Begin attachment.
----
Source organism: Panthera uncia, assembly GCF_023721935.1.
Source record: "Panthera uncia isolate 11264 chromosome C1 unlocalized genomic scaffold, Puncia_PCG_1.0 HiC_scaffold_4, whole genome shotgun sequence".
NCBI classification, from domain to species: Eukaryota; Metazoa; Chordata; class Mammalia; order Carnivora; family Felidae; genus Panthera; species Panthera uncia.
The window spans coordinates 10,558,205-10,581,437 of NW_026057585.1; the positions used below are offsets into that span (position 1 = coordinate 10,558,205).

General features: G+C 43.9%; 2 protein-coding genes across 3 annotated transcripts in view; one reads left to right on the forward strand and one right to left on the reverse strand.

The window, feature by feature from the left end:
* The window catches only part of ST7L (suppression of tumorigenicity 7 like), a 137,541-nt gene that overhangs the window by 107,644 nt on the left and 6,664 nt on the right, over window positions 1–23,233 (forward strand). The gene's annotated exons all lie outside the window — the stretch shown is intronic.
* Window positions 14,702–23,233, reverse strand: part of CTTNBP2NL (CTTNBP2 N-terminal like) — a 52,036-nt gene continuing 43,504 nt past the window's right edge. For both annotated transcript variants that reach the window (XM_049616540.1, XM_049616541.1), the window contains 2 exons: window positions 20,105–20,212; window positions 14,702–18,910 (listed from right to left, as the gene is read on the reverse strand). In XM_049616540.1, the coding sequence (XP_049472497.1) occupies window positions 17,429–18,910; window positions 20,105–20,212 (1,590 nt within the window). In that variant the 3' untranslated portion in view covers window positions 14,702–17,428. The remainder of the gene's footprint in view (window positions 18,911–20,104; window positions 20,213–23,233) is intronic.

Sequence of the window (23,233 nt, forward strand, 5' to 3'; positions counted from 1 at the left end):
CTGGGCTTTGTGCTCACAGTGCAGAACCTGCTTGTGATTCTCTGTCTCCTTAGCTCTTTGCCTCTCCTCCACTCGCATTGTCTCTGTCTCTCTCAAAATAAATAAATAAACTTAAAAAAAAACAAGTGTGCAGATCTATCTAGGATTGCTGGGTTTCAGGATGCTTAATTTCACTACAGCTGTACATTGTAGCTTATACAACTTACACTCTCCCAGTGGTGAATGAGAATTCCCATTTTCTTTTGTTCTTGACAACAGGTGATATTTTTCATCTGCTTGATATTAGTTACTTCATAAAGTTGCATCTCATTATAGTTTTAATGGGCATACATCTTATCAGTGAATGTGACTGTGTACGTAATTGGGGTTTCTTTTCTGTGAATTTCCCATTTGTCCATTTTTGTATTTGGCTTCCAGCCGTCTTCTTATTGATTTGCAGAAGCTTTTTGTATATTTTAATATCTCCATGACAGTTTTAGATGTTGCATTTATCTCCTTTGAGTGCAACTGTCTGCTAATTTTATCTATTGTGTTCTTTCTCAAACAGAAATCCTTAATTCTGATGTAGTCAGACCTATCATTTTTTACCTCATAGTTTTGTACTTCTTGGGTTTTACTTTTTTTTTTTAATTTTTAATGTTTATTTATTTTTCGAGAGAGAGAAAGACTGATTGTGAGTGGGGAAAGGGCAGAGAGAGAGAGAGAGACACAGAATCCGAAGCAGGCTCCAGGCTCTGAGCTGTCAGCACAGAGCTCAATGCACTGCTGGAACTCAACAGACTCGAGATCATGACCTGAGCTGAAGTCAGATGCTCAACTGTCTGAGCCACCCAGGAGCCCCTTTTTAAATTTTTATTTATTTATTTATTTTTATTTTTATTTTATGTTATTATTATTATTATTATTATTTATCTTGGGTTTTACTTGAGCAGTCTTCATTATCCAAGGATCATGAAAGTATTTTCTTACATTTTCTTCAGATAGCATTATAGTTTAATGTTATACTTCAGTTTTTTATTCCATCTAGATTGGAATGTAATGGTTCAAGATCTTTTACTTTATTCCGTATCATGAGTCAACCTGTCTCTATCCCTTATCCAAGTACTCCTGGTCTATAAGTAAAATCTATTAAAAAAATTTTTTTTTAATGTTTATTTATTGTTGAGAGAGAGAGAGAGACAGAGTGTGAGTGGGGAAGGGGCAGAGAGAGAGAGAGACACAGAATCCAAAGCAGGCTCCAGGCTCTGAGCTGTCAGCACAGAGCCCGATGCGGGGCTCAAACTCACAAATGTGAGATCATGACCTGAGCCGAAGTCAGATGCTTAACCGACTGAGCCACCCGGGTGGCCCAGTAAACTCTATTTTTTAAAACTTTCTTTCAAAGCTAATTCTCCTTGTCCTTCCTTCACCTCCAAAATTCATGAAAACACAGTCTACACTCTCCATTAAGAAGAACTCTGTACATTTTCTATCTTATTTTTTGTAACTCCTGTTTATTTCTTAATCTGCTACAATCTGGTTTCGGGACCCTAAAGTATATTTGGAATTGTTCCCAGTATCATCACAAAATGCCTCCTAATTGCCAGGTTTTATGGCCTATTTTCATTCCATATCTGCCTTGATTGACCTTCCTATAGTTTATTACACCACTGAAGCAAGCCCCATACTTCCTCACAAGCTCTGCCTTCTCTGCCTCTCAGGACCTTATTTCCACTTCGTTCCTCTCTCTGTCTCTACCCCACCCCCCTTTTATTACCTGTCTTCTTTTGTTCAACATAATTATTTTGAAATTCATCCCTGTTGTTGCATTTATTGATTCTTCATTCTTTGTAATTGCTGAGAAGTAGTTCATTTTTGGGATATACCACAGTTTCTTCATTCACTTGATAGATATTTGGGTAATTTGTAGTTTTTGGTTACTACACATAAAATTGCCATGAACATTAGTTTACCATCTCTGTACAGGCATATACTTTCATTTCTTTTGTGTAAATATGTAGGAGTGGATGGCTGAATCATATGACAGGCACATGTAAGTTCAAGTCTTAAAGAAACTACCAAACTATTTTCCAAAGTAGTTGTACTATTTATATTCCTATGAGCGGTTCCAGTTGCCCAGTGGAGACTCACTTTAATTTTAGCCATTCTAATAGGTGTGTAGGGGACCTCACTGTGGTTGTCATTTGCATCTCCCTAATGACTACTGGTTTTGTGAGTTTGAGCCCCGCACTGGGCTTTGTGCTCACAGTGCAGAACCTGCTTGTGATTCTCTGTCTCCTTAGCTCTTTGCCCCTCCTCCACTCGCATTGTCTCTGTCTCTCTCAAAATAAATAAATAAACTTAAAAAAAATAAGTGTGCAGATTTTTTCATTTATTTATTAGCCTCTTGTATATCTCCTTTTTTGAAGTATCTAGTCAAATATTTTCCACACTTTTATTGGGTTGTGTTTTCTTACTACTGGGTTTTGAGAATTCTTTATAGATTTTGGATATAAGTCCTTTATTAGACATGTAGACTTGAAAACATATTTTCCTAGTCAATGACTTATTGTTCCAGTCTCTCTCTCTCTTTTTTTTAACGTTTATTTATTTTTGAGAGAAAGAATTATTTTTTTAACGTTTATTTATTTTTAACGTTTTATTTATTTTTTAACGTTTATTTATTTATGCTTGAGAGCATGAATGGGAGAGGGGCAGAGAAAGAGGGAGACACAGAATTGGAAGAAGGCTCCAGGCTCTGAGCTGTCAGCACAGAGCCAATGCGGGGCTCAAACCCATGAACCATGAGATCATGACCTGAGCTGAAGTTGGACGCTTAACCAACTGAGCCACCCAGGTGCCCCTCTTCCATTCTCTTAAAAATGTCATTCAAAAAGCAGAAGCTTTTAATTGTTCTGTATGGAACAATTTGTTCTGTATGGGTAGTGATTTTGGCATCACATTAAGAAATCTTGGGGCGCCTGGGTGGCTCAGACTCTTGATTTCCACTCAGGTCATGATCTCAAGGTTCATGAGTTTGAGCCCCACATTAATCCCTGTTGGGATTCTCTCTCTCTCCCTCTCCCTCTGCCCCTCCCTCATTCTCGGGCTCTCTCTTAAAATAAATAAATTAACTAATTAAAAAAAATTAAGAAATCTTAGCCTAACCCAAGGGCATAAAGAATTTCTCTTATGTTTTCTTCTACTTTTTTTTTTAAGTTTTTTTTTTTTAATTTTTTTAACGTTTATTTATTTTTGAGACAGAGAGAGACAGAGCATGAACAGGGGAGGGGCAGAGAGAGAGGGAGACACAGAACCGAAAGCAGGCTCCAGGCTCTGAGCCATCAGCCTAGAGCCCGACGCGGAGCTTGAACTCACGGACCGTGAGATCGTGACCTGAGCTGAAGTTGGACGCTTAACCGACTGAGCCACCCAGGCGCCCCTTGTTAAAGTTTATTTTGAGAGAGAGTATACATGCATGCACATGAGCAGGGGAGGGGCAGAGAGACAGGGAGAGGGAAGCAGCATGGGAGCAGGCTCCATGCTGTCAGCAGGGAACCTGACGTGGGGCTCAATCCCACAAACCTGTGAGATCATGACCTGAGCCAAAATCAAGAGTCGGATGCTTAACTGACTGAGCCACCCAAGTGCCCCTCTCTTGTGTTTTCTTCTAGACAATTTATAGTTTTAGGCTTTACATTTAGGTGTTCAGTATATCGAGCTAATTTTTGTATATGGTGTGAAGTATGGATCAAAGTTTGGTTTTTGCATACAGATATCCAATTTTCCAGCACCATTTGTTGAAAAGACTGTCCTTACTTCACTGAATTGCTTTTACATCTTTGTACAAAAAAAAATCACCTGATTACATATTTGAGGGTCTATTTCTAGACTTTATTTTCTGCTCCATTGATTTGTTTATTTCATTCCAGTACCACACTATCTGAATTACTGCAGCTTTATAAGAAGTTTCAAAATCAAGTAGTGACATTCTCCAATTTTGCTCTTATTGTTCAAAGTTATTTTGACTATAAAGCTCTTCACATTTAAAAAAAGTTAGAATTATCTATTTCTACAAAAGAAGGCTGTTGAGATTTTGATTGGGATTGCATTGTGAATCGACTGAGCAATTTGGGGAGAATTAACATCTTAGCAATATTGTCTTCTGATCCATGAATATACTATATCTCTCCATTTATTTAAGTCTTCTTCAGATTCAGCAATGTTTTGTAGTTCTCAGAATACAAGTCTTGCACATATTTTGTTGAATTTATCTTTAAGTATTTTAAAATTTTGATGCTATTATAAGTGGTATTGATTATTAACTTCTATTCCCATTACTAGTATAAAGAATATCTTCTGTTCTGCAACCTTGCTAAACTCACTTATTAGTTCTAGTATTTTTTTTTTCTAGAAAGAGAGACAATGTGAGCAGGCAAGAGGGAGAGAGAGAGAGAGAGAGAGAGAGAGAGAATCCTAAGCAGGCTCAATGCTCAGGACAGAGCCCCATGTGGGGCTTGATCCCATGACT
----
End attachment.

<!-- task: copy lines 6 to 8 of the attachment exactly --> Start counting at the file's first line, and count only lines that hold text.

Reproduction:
The window, feature by feature from the left end:
* The window catches only part of ST7L (suppression of tumorigenicity 7 like), a 137,541-nt gene that overhangs the window by 107,644 nt on the left and 6,664 nt on the right, over window positions 1–23,233 (forward strand). The gene's annotated exons all lie outside the window — the stretch shown is intronic.
* Window positions 14,702–23,233, reverse strand: part of CTTNBP2NL (CTTNBP2 N-terminal like) — a 52,036-nt gene continuing 43,504 nt past the window's right edge. For both annotated transcript variants that reach the window (XM_049616540.1, XM_049616541.1), the window contains 2 exons: window positions 20,105–20,212; window positions 14,702–18,910 (listed from right to left, as the gene is read on the reverse strand). In XM_049616540.1, the coding sequence (XP_049472497.1) occupies window positions 17,429–18,910; window positions 20,105–20,212 (1,590 nt within the window). In that variant the 3' untranslated portion in view covers window positions 14,702–17,428. The remainder of the gene's footprint in view (window positions 18,911–20,104; window positions 20,213–23,233) is intronic.